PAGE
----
“He truly is the cheapest man alive.”
-A Wedbush employee, who spoke on condition of anonymity, citing a fear of retaliation from Mr. Wedbush
Within the financial industry, there is this tendency to draw the wrong conclusion from a specific data point. Whether it is the nature of Buy & Hold, or misapplying info in the the wrong context, it seems to be an occupational hazard on Wall Street.
But away from market observations and asset management, there is an especially idiotic belief circulating amongst some firm’s management. It has found fertile soil amongst a handful of ill informed executives and business managers. Their new mantra: Being ultra cheap is somehow a virtue.
We’ve seen this most famously with Ace Greenberg of Bear Stearns, who used to lambaste employees for mailing documents with paper clips (hey, those things add up!). The great irony is that while Ace was busy counting pennies, the rest of the firm was assuming massive and ill advised risks, which ultimately led the firm to hemorrhage billions of dollars. (Way to keep your eye on the ball.)
Our boy Buffett famously lives in the same tiny house for 25 years. I have long suspected Berkshire bought NetJets so that Warren could fly private without giving up that aww shucks persona. “Hey, I’m not jetting around in a G5, this is due diligence!”
Its not as if these things are what make a firm successful or not. The counter example is Bloomberg LLC — they are exceedingly generous with their staff — lots of free food, soda, coffee, cappuccino — and it hasn’t prevented the firm from becoming worth tens of billions of dollars. The same can be said for Google, and half of silicon valley.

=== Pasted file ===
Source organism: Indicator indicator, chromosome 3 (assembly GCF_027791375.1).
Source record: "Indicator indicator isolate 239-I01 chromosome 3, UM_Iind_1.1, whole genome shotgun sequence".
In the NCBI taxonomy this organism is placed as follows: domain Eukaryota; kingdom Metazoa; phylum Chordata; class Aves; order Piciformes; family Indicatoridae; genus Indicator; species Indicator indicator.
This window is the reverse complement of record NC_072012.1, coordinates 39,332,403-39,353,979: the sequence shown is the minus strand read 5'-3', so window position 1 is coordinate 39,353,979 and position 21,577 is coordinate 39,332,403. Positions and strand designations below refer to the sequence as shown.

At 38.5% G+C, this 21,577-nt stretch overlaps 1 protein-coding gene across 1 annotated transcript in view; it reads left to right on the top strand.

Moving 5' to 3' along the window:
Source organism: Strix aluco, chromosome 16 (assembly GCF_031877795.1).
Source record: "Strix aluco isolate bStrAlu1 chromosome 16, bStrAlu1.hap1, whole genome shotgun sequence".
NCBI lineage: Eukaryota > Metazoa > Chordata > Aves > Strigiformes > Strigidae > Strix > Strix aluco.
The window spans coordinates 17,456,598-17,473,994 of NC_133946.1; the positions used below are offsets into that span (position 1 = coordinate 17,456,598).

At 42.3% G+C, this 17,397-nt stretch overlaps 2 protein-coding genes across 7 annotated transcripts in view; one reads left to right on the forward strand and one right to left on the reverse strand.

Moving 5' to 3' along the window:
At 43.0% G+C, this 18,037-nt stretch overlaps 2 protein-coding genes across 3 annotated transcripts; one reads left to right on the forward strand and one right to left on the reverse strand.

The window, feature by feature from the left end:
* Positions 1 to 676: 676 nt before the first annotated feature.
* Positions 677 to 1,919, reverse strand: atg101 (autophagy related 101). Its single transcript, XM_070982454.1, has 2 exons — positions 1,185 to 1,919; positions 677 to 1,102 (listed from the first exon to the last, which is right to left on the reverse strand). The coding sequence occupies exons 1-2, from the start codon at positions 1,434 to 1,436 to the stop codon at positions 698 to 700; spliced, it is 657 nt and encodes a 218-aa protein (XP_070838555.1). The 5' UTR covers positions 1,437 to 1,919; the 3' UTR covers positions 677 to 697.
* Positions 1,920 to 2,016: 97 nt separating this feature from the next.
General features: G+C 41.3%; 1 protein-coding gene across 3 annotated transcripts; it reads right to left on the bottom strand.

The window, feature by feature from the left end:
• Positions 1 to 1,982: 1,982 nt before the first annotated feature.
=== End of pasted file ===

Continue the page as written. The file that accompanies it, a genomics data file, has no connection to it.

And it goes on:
One can even argue they are silly distractions when running a sizable business. Perhaps it would be best if Chief Executives spent less time obsessing over the tiny things and more time focusing on the big items — you know, like the firm’s survival.
The latest adherent in this virtue of cheapness is Edward Wedbush. A rather amusing man-in-the-news piece is in the LA Times. It reveals him, despite being worth about $150 million, as some0one who is “compulsively frugal.”
“He refuses to issue company credit cards to his employees. He personally signs expense-reimbursement checks, just to remind subordinates that he’s watching every dime they spend traveling or entertaining clients. He brings his lunch from home and drives a 1992 Lincoln Town Car.”
Its not the pennies that allowed the firm to prosper, it was avoiding the heavy leverage, speculating in risky investments, and sticking to their core competency — namely, brokerage and investment banking businesses. It wasn’t the $500 a month they saved by eliminating a monthly pizza lunch for employees — it is that the company is debt-free.
Speak to people who use Wedbush as a clearing firm, and you will hear stories of mediocre technology generations away from the cutting edge. What the hell, it works, and its priced right.
I find this worldview perplexing. I grew up hardscrabble, put myself thru college and grad school, and once I came into a little coin, never hesitated to enjoy it. I cannot imagine looking back from one’s death bed, and gratefully remembering the nickels and dimes that were saved by eating brown bag tuna brought from home:
“I am about to shuffle off this mortal coil, but at least I never wasted any money on a flashy car.”
The full article, about an odd, eclectic, cheap man who built a solid firm over half a century with billions under management, is worth a few minutes of your time to read . . .
Edward Wedbush’s roof leaks, but his wallet doesn’t
Los Angeles Times November 16, 2010